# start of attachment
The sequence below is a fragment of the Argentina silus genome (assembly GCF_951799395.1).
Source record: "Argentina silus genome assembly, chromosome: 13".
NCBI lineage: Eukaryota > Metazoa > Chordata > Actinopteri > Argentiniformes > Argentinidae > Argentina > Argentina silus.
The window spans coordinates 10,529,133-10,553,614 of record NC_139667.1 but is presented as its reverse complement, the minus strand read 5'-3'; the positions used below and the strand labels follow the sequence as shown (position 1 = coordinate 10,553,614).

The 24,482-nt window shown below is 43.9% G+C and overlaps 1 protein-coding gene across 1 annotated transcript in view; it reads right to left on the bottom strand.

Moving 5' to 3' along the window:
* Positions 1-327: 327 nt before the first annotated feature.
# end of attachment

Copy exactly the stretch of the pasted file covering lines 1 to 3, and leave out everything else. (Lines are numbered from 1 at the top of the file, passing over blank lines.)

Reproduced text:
The sequence below is a fragment of the Argentina silus genome (assembly GCF_951799395.1).
Source record: "Argentina silus genome assembly, chromosome: 13".
NCBI lineage: Eukaryota > Metazoa > Chordata > Actinopteri > Argentiniformes > Argentinidae > Argentina > Argentina silus.